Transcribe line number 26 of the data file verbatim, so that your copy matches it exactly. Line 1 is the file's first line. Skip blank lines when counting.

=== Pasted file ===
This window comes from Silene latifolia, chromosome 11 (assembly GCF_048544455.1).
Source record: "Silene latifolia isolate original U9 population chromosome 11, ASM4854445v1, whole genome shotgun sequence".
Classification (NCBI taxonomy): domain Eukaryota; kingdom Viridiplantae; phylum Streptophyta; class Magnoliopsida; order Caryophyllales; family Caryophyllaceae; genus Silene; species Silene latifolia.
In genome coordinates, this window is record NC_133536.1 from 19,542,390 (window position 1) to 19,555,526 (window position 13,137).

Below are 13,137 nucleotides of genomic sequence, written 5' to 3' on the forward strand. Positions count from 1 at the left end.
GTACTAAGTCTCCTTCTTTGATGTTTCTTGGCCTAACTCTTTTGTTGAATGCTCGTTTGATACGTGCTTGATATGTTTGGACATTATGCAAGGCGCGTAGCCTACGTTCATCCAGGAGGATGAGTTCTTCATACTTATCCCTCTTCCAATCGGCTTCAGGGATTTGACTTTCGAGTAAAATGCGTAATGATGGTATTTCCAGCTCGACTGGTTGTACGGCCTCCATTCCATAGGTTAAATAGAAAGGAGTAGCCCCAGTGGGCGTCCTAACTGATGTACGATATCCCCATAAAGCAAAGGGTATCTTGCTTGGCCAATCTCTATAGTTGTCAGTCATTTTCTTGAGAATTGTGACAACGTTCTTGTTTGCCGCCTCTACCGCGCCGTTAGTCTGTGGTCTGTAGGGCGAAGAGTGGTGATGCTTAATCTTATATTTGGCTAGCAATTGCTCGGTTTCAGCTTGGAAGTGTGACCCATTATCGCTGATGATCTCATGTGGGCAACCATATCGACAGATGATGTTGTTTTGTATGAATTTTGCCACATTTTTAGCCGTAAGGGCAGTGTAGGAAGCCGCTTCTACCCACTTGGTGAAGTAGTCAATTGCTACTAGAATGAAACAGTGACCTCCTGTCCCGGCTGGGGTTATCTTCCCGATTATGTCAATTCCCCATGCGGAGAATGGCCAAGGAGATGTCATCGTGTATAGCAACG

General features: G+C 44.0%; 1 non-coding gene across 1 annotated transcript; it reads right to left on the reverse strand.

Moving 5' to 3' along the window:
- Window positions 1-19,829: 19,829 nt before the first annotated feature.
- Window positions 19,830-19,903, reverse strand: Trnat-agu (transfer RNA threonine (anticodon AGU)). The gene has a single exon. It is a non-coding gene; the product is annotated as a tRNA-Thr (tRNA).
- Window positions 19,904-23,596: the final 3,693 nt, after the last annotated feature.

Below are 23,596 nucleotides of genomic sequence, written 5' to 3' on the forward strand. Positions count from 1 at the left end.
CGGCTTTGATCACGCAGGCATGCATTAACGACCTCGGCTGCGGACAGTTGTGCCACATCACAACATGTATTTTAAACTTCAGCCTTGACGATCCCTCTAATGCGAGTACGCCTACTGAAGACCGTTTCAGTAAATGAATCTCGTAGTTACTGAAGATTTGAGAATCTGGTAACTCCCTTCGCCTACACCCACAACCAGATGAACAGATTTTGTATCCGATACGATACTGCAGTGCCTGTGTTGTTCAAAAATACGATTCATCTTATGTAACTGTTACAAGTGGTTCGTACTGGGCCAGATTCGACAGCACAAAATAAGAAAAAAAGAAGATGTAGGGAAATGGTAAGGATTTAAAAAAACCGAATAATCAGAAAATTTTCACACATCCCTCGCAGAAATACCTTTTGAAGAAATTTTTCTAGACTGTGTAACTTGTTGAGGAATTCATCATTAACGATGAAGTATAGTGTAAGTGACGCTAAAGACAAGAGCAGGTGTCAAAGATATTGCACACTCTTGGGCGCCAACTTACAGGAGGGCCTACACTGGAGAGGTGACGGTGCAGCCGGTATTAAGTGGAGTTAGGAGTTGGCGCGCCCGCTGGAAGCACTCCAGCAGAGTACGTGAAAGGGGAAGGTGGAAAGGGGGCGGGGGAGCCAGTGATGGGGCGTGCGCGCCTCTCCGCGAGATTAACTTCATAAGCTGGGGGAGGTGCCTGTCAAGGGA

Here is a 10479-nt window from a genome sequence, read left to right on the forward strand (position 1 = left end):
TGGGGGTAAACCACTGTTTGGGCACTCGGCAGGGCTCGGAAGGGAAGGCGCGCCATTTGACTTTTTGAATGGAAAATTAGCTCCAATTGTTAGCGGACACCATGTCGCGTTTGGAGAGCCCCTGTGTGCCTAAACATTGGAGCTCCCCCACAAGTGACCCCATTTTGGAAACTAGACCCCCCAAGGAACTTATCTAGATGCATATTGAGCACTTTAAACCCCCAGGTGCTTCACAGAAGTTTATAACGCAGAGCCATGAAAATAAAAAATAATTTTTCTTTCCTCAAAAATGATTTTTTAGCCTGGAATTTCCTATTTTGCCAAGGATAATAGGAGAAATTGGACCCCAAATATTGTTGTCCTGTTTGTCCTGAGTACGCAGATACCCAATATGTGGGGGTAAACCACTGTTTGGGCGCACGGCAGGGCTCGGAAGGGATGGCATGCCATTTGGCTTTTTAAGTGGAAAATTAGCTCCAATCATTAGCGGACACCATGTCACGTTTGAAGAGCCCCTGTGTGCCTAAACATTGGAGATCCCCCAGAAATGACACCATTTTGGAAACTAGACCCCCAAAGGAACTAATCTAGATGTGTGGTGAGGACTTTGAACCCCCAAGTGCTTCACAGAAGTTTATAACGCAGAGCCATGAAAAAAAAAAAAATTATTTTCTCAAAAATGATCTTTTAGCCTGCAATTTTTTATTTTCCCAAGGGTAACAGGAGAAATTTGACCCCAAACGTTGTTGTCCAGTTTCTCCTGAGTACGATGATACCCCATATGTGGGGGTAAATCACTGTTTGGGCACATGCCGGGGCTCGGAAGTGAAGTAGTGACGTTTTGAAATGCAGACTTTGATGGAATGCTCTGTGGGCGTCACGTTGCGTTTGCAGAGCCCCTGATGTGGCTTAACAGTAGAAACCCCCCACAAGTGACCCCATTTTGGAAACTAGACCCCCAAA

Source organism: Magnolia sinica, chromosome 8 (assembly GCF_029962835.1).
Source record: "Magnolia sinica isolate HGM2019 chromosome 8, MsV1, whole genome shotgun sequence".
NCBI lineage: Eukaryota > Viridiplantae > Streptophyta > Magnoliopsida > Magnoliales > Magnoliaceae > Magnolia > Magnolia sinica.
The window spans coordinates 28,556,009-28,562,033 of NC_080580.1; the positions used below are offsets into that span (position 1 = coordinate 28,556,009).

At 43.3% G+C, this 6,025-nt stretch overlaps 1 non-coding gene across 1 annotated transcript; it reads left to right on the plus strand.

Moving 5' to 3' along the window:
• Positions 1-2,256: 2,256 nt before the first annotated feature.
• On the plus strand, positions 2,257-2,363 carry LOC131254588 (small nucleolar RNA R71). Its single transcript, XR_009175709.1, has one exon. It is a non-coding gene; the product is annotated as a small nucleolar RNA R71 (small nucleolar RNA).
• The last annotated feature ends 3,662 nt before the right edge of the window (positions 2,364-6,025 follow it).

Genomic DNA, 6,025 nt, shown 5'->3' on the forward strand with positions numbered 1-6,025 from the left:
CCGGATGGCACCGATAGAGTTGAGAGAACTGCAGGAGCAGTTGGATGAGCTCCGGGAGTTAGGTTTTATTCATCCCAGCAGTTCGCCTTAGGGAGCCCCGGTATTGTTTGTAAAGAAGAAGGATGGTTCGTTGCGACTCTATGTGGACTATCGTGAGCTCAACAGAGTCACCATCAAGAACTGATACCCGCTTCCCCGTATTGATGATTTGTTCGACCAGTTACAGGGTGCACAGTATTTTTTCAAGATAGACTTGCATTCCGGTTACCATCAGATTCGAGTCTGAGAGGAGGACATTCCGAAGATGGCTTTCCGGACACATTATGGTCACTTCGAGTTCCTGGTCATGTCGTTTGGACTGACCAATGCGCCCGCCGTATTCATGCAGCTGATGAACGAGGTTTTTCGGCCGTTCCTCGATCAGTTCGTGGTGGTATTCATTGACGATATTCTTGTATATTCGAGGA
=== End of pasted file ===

CCGGATGGCACCGATAGAGTTGAGAGAACTGCAGGAGCAGTTGGATGAGCTCCGGGAGTTAGGTTTTATTCATCCCAGCAGTTCGCCTTAGGGAGCCCCGGTATTGTTTGTAAAGAAGAAGGATGGTTCGTTGCGACTCTATGTGGACTATCGTGAGCTCAACAGAGTCACCATCAAGAACTGATACCCGCTTCCCCGTATTGATGATTTGTTCGACCAGTTACAGGGTGCACAGTATTTTTTCAAGATAGACTTGCATTCCGGTTACCATCAGATTCGAGTCTGAGAGGAGGACATTCCGAAGATGGCTTTCCGGACACATTATGGTCACTTCGAGTTCCTGGTCATGTCGTTTGGACTGACCAATGCGCCCGCCGTATTCATGCAGCTGATGAACGAGGTTTTTCGGCCGTTCCTCGATCAGTTCGTGGTGGTATTCATTGACGATATTCTTGTATATTCGAGGA